Soluy lead us in the pitch dark to the edge of a small pond before anyone else had arrived and found us what she said was the exact perfect seat for taking photographs of the five towers of Angkor Wat reflected in the pond. She was right!
P1020494.JPGOver the next hour we watched the sky slowly lighten and the profile of the temple emerge. We also watched the shore of the pond fill up with dozens of other tourists. Soluy had warned us that we needed to get there early because Chinese tourists would try to push their way in front of us. In fact, it was (not suprisingly to us) an American who shoved his tripod, camera, and girth in front of me about a half hour after we arrived. The guy obviously knew he was being a jerk as he had a loud discussion with his companion about how if he moved any further to the right a tree would block his view of one tower and then turned to me and said, "I figure it's easier for you to move a chair than this tree." I noted that it was easier still for him to move his tripod, but clearly he figured getting his perfect shot was worth being a world-class asshole. In any case, he was only partially in front of me, and we had an extra seat since we had a chair for Soluy be she wasn't using it. The sunrise was incredible and Dan got some beautiful pictures. Chop also got a great picture of a woman practically climbing on top of me to take a picture over my shoulder.

After the sunrise, Soluy took us for a tour of Angkor Wat itself. I could see why she saved this one for our last day. It is truly monumental, with towers (gopuras) that must be several stories high, all carved to the very top, huge interior rooms with pools, steep stairs to symbolize the difficulty of ascent to heaven, and endless walls of bas-relief historical and mythical scenes.

Although most of these depict the ruling class or religious instruction, some do show daily life, such as people playing games or one of a woman giving birth. Again, adequate words to describe the site escape me, so I'll let Dan's photos do the talking.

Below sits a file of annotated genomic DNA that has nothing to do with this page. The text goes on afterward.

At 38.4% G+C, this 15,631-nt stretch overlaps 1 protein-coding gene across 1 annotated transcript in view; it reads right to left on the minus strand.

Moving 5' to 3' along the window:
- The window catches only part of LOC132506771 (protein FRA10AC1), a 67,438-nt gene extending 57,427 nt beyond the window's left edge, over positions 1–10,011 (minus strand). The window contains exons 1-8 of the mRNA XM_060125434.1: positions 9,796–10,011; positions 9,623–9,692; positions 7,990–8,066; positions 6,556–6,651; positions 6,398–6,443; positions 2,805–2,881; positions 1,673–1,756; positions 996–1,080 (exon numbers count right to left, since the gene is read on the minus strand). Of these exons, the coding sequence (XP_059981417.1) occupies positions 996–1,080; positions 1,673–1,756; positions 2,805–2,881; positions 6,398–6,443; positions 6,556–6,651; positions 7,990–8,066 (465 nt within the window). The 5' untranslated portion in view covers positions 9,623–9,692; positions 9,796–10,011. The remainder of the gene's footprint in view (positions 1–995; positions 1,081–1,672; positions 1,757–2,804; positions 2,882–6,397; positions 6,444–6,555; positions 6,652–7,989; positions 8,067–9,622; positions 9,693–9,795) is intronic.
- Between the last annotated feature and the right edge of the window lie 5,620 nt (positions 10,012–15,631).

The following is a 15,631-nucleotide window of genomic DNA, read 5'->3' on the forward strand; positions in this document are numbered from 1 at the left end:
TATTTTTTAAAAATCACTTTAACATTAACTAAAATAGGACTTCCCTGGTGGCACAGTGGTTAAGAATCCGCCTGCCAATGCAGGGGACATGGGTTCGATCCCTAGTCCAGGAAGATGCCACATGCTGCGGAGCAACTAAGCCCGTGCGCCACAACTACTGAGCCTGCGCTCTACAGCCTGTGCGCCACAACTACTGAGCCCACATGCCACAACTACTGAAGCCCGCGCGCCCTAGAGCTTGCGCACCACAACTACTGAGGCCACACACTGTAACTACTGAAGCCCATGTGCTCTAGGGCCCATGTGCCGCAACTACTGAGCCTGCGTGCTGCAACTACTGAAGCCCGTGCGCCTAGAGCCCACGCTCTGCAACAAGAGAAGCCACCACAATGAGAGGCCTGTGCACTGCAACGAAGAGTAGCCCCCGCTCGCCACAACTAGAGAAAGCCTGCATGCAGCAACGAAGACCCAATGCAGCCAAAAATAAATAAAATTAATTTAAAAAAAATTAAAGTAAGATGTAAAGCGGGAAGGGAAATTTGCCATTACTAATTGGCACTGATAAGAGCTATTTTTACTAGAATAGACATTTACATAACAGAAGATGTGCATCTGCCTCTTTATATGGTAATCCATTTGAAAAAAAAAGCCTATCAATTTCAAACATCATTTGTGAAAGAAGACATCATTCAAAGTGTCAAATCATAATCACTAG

We were all feeling kind of wiped out between the early morning and tiny breakfast we had grabbed on the way out, to say nothing of the incredible heat. After Angkor Wat, we went back to the hotel to check on Nat. He was still way too sick to go out so we planned a shortened day so we could see more sites but get back a little early for Chop to take care of him and get him to eat the rice porridge and coconut water that Soluy prescribed.

Next we went to the temples of Ta prohm, a temple that is surrounded by jungle that is growing right through the site itself. This is the site that really struck me as something out of a movie, and indeed it is. Part of one of the Tomb Raider movies was filmed here (Cambodian people love Angeline Jolie, by the way).
Next we went to Banteav Srei, which, although much smaller, was probably the most beautiful and intricately carved temple that we saw on the whole trip.
By this time it was early afternoon and Soluy conceded slyly that it was getting a little warm, at which point she pulled out a thermometer and showed us that the air temperature was 38.9 degrees Celcius. That is 103 degrees Fahrenheit, my friends! With incredibly high humidity! We were not disappointed to get back to the hotel a little earlier than originally planned.

Posted by redtogo 15:11 Archived in Cambodia Tagged tourist_sites Comments (0)

March 14, 2010: Siem Reap

Templepalooza begins